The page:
A Belfast court has upheld David Cameron’s decision not to hold an independent inquiry into the 1989 loyalist murder of the Northern Irish solicitor Pat Finucane.
Finucane’s family brought a judicial review against the government’s refusal to establish a Bloody Sunday-style inquiry into his murder after a previous investigation found there was collusion between Finucane’s killers and the security forces.
In his judgment at Belfast high court on Friday, Mr Justice Stephens said: “I uphold that the decision was lawful and accordingly I dismiss that part of the challenge.”
A judge in Ohio has found probable cause to charge a police officer with murder for the fatal shooting of 12-year-old Tamir Rice, who was shot dead at a playground while holding a toy gun.
On Thursday, Judge Ronald Adrine of the Cleveland Municipal Court said there are grounds to prosecute the officers. The ruling came after community leaders in Cleveland took the unusual legal step on Tuesday of appealing directly to the judge to commence prosecution of the officer, saying they were tired of waiting over six months without any progress on the case.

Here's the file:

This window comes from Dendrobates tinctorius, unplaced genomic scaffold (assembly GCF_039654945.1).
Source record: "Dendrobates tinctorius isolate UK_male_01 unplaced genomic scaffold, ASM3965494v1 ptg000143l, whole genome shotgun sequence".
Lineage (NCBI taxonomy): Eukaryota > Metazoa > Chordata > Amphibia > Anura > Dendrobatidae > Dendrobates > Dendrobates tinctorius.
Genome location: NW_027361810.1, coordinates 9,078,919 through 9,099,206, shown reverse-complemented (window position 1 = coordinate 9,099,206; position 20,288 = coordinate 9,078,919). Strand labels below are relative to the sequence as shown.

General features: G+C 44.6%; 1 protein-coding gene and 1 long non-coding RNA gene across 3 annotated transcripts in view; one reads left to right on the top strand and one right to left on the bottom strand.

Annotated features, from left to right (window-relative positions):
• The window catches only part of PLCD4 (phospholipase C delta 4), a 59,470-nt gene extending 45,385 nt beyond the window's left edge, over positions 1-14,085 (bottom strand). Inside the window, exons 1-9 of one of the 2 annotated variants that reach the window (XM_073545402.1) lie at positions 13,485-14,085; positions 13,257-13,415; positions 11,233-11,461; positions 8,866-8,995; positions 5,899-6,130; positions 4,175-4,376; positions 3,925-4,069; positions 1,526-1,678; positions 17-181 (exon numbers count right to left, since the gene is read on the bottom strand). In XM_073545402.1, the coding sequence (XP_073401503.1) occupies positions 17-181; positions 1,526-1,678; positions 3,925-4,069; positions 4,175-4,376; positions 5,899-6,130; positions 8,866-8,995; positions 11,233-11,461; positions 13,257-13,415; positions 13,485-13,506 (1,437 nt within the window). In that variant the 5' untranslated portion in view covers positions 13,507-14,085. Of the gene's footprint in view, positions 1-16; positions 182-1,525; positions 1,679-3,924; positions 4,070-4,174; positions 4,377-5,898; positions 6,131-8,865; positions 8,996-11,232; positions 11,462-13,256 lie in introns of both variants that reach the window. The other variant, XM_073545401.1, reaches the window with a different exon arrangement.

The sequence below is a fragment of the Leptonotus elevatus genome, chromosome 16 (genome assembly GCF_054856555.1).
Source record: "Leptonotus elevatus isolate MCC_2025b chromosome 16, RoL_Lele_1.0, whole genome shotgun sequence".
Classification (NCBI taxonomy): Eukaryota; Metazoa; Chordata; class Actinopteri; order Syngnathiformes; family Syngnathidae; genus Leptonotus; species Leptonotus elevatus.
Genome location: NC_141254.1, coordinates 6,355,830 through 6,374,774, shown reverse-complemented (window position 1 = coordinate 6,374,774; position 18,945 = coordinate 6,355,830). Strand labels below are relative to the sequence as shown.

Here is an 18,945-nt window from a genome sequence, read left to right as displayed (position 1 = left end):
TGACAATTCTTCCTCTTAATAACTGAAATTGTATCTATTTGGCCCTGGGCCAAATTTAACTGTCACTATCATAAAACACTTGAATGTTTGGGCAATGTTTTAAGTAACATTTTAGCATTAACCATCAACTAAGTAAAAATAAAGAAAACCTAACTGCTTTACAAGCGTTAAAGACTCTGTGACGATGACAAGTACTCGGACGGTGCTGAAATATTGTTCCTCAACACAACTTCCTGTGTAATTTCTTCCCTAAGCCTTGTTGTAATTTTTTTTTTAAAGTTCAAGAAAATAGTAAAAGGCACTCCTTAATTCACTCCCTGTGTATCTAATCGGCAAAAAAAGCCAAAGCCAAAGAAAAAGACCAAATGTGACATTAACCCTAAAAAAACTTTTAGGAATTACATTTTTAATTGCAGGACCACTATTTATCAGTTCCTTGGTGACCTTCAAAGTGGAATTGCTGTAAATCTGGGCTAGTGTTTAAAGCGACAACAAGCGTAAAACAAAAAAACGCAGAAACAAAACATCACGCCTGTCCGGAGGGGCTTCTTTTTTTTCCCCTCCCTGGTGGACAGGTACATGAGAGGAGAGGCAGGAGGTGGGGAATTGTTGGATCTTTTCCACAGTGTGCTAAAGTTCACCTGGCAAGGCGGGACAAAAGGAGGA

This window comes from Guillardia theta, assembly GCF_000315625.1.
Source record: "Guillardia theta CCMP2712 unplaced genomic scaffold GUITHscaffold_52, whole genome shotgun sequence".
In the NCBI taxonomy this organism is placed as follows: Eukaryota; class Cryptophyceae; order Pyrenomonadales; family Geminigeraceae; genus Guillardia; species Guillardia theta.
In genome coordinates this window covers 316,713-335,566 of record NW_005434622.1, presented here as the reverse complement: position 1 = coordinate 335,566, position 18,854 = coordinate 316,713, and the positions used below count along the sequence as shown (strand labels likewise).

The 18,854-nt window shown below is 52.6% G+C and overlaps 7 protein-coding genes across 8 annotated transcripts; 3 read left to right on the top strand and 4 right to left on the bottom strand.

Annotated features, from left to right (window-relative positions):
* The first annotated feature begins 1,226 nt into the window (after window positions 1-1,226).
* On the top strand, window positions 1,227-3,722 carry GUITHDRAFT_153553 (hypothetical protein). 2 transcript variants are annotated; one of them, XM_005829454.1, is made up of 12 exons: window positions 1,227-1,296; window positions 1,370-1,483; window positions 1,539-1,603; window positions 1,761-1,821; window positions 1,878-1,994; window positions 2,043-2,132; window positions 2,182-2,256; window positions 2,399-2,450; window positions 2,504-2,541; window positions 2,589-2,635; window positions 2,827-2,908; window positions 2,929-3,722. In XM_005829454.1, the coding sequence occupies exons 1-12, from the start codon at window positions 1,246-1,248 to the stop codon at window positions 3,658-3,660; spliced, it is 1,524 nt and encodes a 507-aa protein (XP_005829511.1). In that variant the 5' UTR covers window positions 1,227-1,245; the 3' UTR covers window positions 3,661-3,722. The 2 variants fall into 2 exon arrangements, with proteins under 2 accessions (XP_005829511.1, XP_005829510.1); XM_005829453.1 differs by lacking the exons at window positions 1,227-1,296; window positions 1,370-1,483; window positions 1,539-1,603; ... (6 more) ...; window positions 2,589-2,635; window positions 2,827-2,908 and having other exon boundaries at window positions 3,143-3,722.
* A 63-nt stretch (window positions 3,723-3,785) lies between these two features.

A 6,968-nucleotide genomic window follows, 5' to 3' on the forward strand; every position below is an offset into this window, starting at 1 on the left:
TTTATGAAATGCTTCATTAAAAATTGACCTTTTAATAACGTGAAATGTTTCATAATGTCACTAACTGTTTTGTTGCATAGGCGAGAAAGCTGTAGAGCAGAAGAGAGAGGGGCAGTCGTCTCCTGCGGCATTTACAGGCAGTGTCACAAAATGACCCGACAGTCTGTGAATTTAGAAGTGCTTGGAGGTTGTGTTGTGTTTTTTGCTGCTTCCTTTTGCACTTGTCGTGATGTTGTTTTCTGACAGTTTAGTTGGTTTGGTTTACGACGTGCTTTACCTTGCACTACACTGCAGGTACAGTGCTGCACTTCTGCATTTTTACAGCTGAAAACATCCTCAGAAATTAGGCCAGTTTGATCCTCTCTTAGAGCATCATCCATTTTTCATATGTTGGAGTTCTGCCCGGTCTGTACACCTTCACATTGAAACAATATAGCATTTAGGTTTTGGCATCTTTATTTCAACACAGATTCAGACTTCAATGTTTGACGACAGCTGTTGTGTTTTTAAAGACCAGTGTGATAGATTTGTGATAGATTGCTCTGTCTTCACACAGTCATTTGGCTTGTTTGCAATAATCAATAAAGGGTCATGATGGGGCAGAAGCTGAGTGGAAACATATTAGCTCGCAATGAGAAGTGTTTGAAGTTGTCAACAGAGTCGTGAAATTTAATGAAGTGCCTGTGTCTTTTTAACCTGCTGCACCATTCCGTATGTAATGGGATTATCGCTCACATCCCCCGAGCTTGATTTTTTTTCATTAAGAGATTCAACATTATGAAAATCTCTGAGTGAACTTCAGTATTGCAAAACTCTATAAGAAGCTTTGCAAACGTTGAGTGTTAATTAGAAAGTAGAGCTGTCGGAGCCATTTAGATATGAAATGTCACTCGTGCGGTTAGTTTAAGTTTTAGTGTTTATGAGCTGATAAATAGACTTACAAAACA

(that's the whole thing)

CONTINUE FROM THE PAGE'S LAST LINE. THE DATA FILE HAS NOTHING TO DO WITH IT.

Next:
We speak to Rice family attorney Walter Madison and Rhonda Williams, the director of the Social Justice Institute at Case Western Reserve University.
A former Mountie who was involved in Robert Dziekanski’s death and was later held up by the force as an example of a bad apple within its ranks was convicted on Friday of perjury for his testimony at a public inquiry.
Former corporal Benjamin (Monty) Robinson was charged along with three other officers for their testimony at hearings that examined what happened when Mr. Dziekanski was stunned with a taser at Vancouver’s airport and died in October, 2007.
He is the second of the officers to be convicted of perjury. One officer was acquitted and another is awaiting a verdict.